Sunday, November 15, 2009

The unit of silence: a dirac

Several famous physicists have their name attached to a unit. Isaac Newton and his work on classical mechanics is memorized with the SI unit of force: the newton (symbol: N). From newton derives the unit of energy, Nm, which is named the joule (symbol: J) after James Prescott Joule. The list goes on. Paul Dirac, known for his work on the hydrogen atom and the spin of the electron and memorized with the Dirac delta function, also has “his” unit: a dirac (symbol unknown). But this is a unit of a somewhat different kind [1]:
Paul Dirac was a unusual person. Perhaps because Dirac's father demanded that his young son use French rather than his native English to converse with him, the young Dirac adopted the habit of silence during his childhood simply because he could not express his thoughts in French. Whatever the reason, the adult Paul Dirac was a man of silence. Dirac's silence was so intense that it inspired a little levity among physicists. In physics, the units given to physical quantities like time or length are important. Physicists, clearly in jest, have defined the unit of silence as the dirac.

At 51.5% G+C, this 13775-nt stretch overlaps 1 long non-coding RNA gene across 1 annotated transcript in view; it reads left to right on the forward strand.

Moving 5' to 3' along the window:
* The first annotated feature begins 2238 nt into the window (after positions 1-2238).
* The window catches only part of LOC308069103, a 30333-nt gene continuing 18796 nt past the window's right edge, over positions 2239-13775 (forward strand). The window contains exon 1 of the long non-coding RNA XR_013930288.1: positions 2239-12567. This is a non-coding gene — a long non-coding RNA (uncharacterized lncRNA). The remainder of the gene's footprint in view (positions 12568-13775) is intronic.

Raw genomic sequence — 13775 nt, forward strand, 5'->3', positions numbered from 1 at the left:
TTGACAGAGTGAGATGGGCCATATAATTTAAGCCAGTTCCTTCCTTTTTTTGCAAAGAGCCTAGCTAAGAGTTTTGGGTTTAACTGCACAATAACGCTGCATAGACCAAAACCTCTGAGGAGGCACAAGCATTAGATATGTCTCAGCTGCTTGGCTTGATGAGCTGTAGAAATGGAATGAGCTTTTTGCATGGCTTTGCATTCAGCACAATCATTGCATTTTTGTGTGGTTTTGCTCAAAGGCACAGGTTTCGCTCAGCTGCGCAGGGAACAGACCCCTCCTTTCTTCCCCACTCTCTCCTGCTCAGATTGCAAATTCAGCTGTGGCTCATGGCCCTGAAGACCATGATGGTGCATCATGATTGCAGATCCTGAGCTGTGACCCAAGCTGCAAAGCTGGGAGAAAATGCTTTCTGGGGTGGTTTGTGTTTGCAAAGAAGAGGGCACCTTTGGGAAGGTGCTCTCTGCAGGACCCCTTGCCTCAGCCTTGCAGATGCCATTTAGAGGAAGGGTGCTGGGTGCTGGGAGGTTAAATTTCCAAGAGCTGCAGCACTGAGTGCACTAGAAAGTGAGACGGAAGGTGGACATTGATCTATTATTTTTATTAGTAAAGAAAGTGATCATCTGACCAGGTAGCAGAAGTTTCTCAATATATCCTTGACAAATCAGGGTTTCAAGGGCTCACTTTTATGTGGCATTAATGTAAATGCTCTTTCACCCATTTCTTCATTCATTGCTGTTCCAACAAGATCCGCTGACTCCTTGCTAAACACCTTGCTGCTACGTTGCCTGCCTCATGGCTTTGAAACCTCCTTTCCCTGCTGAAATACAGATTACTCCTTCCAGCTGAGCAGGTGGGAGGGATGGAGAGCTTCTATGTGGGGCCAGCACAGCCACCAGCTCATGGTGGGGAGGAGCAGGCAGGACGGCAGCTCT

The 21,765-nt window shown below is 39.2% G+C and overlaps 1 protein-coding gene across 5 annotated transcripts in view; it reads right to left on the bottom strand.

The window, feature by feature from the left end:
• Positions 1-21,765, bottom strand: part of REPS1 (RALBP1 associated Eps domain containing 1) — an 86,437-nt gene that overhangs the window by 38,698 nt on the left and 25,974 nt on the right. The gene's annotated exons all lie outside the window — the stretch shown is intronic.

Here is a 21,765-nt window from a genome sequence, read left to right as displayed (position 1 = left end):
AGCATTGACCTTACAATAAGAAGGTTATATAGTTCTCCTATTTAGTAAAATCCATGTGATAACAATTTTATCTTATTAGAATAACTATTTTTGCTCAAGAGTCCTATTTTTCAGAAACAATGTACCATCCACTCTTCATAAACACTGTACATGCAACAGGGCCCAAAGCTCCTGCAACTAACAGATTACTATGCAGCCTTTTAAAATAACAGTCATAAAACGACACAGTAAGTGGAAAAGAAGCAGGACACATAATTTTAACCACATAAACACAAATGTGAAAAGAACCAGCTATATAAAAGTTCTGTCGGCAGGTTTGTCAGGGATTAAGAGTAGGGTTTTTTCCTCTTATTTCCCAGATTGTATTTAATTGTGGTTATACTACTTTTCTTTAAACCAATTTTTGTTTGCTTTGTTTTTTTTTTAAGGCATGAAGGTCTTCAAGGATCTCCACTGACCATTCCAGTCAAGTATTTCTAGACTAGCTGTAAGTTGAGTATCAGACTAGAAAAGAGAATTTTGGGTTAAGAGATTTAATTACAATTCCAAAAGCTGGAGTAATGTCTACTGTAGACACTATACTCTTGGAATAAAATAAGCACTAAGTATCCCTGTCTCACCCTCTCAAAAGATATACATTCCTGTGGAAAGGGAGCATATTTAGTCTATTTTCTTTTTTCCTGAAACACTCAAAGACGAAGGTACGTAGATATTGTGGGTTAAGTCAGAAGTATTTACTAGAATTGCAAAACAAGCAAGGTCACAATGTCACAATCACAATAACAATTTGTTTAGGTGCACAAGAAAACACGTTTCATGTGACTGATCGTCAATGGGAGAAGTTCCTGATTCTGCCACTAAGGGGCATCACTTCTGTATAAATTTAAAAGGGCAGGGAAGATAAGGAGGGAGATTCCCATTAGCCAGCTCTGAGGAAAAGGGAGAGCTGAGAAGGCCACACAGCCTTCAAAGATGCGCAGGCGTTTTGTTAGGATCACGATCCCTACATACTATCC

A few diracs—at least microdiracs— would suit everybody well at times!

Keywords: physics, units, history, humans, parents, childhood, solitude, silence, humor

John S. Rigden: Hydrogen • The Essential Element. Harvard University Press, Cambridge, Massachusetts and London, England, Third Printing 2003; p. 88-89.

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